First look photos are a growing trend in the wedding industry today. Photographers love them because they have more time to capture the special moment (plus they don’t have to duck around guests to get the shot). Planners love them because they save time. But do couples love them? We’re going to talk a little about the benefits of first look photos, as well as the advantages to following a more traditional path. The most important thing to remember is that this is a very personal decision that the bride and groom should make together. Definitely discuss it between yourselves, and be confident that either way, the first time you see your partner all dolled up on your wedding day will be a special and memorable moment.
So what exactly are first look photos? This is a time planned ahead of the ceremony where the bride and groom can meet up and spend a few minutes together prior to the wedding, instead of seeing each other for the first time as the bride walks down the aisle. Usually, the photographer and/or videographer will capture a few pictures of the emotional first glimpse that the bride and groom get of each other, then fade away into the background to allow the couple to share some alone time. This is a very special moment for the bride and groom. It’s a great way to ease everyone’s stress level before the walk down the aisle. It can also be a moment in which you can be fully yourself, without worrying about how you appear in the eyes of your guests. It gives you a chance to experience all the wonderful, dizzying emotions of the day – together.
Many couples, on the other hand, like to preserve the tradition of the bride and groom not seeing each other before the wedding. Many of my brides who do not want first look photos want to experience that rush of nerves walking down the aisle. Sometimes, the groom is very adamant about not seeing the bride before the ceremony, wanting to experience the first look with his family and friends. Occasionally this can be a sticking point for more traditional parents or grandparents, and giving in gracefully can give you a bargaining chip for negotiations concerning other parts of the ceremony or reception.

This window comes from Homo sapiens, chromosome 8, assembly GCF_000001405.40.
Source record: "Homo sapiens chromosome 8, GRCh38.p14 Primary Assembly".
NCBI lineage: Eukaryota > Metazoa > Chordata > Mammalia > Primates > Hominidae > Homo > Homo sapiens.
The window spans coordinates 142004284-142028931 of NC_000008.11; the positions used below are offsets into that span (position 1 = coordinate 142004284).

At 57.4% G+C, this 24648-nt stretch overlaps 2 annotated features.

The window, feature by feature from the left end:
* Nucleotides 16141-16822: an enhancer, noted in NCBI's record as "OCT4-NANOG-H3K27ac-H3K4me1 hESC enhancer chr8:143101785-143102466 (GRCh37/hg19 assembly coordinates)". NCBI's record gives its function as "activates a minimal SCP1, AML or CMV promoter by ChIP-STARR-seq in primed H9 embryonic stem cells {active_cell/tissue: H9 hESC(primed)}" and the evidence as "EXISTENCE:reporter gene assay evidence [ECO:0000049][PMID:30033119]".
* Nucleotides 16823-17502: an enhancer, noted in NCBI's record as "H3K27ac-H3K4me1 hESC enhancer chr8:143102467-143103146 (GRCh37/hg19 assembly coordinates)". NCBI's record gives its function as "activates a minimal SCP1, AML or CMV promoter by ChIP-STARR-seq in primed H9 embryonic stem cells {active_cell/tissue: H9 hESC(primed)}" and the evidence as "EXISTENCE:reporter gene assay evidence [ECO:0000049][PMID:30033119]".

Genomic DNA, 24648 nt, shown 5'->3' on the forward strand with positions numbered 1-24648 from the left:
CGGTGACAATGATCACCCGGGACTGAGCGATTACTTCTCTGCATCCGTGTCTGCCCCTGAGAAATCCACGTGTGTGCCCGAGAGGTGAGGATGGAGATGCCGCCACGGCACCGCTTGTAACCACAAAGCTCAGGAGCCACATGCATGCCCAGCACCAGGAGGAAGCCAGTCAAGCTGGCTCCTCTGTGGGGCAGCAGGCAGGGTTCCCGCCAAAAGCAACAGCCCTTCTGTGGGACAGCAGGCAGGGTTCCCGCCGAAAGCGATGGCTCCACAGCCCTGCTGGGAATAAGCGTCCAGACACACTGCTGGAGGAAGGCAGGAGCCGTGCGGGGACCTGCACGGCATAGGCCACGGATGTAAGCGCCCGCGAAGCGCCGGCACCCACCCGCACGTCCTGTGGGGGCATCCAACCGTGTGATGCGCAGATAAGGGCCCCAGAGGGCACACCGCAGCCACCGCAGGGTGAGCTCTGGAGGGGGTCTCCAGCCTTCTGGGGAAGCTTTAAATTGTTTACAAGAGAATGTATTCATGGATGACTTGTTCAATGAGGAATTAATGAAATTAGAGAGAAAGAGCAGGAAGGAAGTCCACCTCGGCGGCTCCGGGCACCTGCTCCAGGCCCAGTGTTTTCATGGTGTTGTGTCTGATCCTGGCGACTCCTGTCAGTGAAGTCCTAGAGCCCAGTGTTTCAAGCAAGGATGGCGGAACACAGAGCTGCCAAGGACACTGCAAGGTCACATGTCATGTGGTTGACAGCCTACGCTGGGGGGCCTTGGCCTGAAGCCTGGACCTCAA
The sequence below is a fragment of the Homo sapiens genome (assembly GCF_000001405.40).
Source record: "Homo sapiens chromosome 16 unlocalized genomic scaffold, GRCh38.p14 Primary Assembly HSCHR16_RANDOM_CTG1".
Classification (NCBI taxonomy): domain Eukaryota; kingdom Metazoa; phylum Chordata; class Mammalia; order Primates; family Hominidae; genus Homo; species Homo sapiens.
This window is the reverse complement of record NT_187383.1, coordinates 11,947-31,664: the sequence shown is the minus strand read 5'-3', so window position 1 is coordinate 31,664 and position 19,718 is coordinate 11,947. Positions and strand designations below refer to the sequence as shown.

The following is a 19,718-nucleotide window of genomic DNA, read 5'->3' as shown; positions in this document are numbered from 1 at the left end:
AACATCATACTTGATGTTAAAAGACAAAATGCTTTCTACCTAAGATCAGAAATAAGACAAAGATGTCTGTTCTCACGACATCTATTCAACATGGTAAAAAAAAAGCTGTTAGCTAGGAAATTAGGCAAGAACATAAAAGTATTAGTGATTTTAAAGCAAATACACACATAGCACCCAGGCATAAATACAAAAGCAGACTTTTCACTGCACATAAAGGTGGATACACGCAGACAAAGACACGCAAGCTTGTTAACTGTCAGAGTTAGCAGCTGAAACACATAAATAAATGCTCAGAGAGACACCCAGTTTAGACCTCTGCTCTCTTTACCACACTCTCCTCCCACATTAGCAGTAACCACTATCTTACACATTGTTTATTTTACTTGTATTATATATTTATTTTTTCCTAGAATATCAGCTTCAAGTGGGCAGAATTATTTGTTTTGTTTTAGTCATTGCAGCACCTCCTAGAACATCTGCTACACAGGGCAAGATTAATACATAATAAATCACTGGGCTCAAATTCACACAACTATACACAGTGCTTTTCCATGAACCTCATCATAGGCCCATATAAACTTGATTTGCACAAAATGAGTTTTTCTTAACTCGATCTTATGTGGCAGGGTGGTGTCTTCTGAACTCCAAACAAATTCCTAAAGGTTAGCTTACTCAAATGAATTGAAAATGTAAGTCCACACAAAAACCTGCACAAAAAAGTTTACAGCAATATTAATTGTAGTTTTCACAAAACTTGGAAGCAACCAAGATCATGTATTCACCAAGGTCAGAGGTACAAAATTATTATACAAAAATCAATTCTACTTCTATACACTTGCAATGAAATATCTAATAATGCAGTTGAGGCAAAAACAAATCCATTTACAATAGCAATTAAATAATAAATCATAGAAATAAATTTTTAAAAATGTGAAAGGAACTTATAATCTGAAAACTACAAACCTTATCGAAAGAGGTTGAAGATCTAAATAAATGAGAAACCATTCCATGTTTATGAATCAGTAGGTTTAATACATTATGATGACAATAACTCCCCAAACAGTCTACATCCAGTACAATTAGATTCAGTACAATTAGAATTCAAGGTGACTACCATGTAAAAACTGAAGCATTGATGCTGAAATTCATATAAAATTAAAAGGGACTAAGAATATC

Photographers and planners will often advocate for first look photos because of the timeline benefits. More light for photos is a plus for many outdoor venues. Additionally, taking some photos together before the ceremony can smooth out the transition from ceremony to reception and bring the bride and groom together with their guests much more quickly as many photographers ask for 20-30 minutes with the couple after the ceremony to get some couple shots. These factors are a bonus – but they shouldn’t be the basis for your decision as to whether to do first look photos or not. As a couple, you should weigh the pros and cons together and decide what is best for you. We try to present this as just an option for our couples. Always go with what your heart tells you, regardless of pressure from any of your vendors.
Photo by Crystal Littrell Photography at the Old Red Museum.